Road construction is a logistical minefield of local council permissions, workforce and machinery planning, and financial considerations.
Any delays or complications can have large financial implications and critical impacts on local communities, especially when it comes to traffic management.
The scale of repairs and maintenance in the UK is significant. According to research from the Department for Transport, around 1,180 miles of UK A roads and over 12,900 miles of B and C roads needed maintenance in March 2022.
Now, contractors are turning to the latest in generative AI to make projects more efficient.
One of the biggest factors impacting road construction is traffic management. Every time an existing road requires work, contractors must consult with local councils to get lane or road closures approved. Closure periods are only granted for a specific timeframe, making the deadline extremely important. If deadlines are not met, contractors can face financial implications if deadlines overrun.
Rush hours and increased traffic during the day mean night and weekend road closures are favourable because they reduce the impact on local communities. This can impact the schedule of the workforce and change when specific tasks are carried out, adding further challenges to the construction process.
Understanding how to maximise the road closure time and traffic management strategies is key to ensuring projects meet the expected deadline. This is where artificial intelligence (AI) can help.
ALICE Technologies is the world’s first AI-powered construction simulation platform. It starts with basic project information from a 3D model or logic diagram. Information relating to labour, materials, equipment, road closure constraints and construction methodology is then added. The result is a baseline cost and resource-loaded schedule that allows optimisation and efficiencies to be explored by adding or removing different conditions and resources, like machinery and labour.
The software analyses the data and creates multiple scheduling options. Road contractors can then easily choose their optimum route for delivering the project, using their own insights and understanding of any constraints to ensure deadlines are met.
ALICE also enables contractors to work on one unified interface, rather than relying on data coming from a variety of crews, machinery and software solutions. This helps streamline decision-making and provides a unified reference point across the site.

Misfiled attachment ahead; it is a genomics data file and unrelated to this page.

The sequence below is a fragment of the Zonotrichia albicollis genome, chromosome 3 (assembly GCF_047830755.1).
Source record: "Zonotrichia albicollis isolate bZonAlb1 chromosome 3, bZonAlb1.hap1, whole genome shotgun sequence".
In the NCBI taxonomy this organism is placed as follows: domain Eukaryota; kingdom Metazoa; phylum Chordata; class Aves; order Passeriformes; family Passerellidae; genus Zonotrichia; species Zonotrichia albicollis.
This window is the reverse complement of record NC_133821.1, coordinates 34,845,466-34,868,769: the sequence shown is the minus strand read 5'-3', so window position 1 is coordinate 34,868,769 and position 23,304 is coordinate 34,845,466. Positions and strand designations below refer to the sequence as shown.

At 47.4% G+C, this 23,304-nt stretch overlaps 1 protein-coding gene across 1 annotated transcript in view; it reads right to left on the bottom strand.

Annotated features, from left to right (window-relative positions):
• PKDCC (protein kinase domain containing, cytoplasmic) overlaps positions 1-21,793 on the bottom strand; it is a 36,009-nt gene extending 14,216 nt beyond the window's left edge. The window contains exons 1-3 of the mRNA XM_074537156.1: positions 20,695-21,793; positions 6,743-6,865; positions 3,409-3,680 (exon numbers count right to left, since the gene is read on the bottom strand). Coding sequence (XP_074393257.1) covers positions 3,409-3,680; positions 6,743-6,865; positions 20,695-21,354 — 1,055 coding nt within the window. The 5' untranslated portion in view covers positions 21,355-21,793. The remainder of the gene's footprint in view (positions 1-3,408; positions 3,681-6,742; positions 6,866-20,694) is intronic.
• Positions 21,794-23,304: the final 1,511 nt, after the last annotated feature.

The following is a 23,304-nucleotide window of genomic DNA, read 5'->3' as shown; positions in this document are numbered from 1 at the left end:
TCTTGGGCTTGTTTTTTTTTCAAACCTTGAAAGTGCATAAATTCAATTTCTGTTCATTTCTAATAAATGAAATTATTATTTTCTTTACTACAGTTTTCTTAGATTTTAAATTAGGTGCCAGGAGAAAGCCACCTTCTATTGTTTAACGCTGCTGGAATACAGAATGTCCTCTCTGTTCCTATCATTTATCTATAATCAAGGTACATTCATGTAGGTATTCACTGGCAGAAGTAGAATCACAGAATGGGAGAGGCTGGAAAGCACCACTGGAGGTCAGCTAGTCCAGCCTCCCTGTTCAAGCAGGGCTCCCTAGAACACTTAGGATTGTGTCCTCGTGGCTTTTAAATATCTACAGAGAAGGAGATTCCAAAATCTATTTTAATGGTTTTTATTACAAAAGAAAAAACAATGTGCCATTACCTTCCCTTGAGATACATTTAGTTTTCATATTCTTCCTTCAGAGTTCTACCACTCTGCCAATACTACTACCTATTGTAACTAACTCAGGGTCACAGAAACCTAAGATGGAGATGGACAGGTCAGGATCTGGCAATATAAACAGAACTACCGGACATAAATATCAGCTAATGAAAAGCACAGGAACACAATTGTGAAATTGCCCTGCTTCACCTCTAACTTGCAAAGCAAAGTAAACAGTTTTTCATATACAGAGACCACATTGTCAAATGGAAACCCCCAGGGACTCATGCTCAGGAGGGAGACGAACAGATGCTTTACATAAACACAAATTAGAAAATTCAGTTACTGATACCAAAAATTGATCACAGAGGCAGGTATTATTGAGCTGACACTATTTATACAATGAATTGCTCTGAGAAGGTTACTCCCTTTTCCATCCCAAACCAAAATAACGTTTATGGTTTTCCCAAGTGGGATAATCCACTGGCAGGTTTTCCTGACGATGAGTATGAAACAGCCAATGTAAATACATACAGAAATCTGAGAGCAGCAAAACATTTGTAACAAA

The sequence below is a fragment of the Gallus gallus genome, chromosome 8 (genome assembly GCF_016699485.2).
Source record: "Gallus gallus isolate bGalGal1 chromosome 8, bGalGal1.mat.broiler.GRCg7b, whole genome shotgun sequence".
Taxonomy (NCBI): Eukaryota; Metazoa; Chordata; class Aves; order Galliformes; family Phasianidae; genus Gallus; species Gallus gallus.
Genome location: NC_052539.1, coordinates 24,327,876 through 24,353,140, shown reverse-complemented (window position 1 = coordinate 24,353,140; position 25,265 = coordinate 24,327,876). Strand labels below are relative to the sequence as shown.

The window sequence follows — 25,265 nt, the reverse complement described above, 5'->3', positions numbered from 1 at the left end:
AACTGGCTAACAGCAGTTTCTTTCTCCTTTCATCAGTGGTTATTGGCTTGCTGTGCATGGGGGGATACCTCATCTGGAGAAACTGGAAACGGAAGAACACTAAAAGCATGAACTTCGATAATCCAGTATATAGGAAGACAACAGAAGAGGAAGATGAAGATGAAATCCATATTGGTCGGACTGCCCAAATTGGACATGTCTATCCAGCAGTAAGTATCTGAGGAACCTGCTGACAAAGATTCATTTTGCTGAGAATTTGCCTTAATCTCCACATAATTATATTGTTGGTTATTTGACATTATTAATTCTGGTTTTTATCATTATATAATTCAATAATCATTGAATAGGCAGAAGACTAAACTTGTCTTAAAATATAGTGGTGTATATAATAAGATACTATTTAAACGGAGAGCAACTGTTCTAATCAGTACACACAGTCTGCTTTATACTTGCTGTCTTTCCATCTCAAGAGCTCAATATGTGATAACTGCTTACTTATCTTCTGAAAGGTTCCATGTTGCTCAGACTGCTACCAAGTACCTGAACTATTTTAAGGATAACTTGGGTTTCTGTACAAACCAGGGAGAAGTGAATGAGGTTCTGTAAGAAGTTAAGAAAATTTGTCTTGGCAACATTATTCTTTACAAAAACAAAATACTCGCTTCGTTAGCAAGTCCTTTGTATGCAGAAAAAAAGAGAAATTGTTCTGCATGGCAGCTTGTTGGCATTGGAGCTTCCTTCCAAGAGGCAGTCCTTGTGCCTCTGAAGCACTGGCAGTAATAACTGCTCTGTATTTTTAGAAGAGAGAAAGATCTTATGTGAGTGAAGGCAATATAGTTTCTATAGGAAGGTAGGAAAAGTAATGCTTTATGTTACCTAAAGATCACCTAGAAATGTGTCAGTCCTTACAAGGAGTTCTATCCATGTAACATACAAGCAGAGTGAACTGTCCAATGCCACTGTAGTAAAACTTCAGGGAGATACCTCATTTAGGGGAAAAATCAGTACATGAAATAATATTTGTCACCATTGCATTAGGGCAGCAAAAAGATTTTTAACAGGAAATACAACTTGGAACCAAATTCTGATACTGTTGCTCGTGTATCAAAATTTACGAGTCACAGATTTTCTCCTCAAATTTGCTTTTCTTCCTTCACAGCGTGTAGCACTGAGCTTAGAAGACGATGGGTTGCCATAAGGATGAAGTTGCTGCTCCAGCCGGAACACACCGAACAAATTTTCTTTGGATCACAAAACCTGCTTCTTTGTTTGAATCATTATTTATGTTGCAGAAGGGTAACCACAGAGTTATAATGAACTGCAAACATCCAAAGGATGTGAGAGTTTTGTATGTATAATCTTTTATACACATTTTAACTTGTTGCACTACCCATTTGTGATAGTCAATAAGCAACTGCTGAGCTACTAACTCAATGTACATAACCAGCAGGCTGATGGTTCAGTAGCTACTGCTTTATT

Larger road construction projects, like motorway works, typically take three to five years to complete. It is important that projects are kept on track from day one, to reduce the risk of missing deadlines and additional costs. Proactively assessing early project delivery data allows site managers to see the productivity rates in real-time and spot any delays immediately.
They can also use this information to adapt the project schedule through ALICE if issues occurred on previous projects, so they can be prevented.
By 2050, National Highways has a vision to provide a road network that supports the country’s transport needs but also protects and strengthens the natural environment and community well-being. It is also planning on delivering net zero corporate emissions by 2030.
This is a prime example of the impact environmentally conscious customers will have on road construction as they push developers to deliver on net zero emissions promises.
ALICE can provide contractors with data about the operation hours of machinery and the volumes of materials used. For example, ALICE can provide data about the impact of using two smaller excavators rather than one larger one. Site managers can use this information to carry out carbon calculations to assess the carbon impact of different decisions.
A similar comparison could be made as sustainable products, such as asphalt that stores carbon, emerge onto the market. Project managers could face a more complex and time-consuming installation method for the new product. ALICE could be used to show the time and cost implications of using a more sustainable solution. Project managers could then assess the sustainable benefits against the cost and time implications identified in ALICE.
Working, whatever the weather
Rising temperatures and increased rainfall are growing factors in road construction globally. Some processes, like setting concrete, can be impacted by the increase in extreme weather events. ALICE can be used to simulate project downtime or periods when specific activities will not be able to be completed. This allows project managers to plan by making the working periods more efficient or focusing on other activities that can be completed during extreme weather events.
Road construction and maintenance is a never-ending process, but by making it more efficient and streamlined with AI, contractors can ensure they stick to deadlines and financial limitations. ALICE helps make scheduling data more unified across a construction site, allowing project teams to consider more options and pick the right solution to overcome any setbacks or delays or even stop them from happening in the first place.
Read this article as published on Highways Today here.